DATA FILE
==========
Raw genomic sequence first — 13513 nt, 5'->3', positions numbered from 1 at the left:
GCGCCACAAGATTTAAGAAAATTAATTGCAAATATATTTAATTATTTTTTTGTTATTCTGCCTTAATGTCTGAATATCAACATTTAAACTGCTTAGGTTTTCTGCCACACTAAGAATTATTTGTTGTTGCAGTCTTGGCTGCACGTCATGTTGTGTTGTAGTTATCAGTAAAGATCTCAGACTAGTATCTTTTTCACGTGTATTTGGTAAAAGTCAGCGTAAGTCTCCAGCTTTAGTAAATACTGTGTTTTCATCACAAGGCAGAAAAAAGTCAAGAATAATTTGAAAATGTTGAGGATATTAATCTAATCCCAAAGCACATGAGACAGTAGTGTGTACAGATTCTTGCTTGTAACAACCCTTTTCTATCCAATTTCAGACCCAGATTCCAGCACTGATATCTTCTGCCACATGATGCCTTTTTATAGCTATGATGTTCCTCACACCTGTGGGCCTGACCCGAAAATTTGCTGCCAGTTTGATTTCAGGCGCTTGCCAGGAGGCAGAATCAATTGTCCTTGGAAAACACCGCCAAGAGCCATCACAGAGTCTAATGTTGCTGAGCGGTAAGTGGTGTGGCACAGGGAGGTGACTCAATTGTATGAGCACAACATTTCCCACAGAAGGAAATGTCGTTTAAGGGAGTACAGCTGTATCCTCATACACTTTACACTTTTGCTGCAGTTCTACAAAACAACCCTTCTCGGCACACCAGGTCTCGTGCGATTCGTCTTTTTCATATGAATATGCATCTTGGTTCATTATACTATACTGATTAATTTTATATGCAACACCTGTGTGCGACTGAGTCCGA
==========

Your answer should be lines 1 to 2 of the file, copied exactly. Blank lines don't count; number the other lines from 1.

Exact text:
Raw genomic sequence first — 13513 nt, 5'->3', positions numbered from 1 at the left:
GCGCCACAAGATTTAAGAAAATTAATTGCAAATATATTTAATTATTTTTTTGTTATTCTGCCTTAATGTCTGAATATCAACATTTAAACTGCTTAGGTTTTCTGCCACACTAAGAATTATTTGTTGTTGCAGTCTTGGCTGCACGTCATGTTGTGTTGTAGTTATCAGTAAAGATCTCAGACTAGTATCTTTTTCACGTGTATTTGGTAAAAGTCAGCGTAAGTCTCCAGCTTTAGTAAATACTGTGTTTTCATCACAAGGCAGAAAAAAGTCAAGAATAATTTGAAAATGTTGAGGATATTAATCTAATCCCAAAGCACATGAGACAGTAGTGTGTACAGATTCTTGCTTGTAACAACCCTTTTCTATCCAATTTCAGACCCAGATTCCAGCACTGATATCTTCTGCCACATGATGCCTTTTTATAGCTATGATGTTCCTCACACCTGTGGGCCTGACCCGAAAATTTGCTGCCAGTTTGATTTCAGGCGCTTGCCAGGAGGCAGAATCAATTGTCCTTGGAAAACACCGCCAAGAGCCATCACAGAGTCTAATGTTGCTGAGCGGTAAGTGGTGTGGCACAGGGAGGTGACTCAATTGTATGAGCACAACATTTCCCACAGAAGGAAATGTCGTTTAAGGGAGTACAGCTGTATCCTCATACACTTTACACTTTTGCTGCAGTTCTACAAAACAACCCTTCTCGGCACACCAGGTCTCGTGCGATTCGTCTTTTTCATATGAATATGCATCTTGGTTCATTATACTATACTGATTAATTTTATATGCAACACCTGTGTGCGACTGAGTCCGA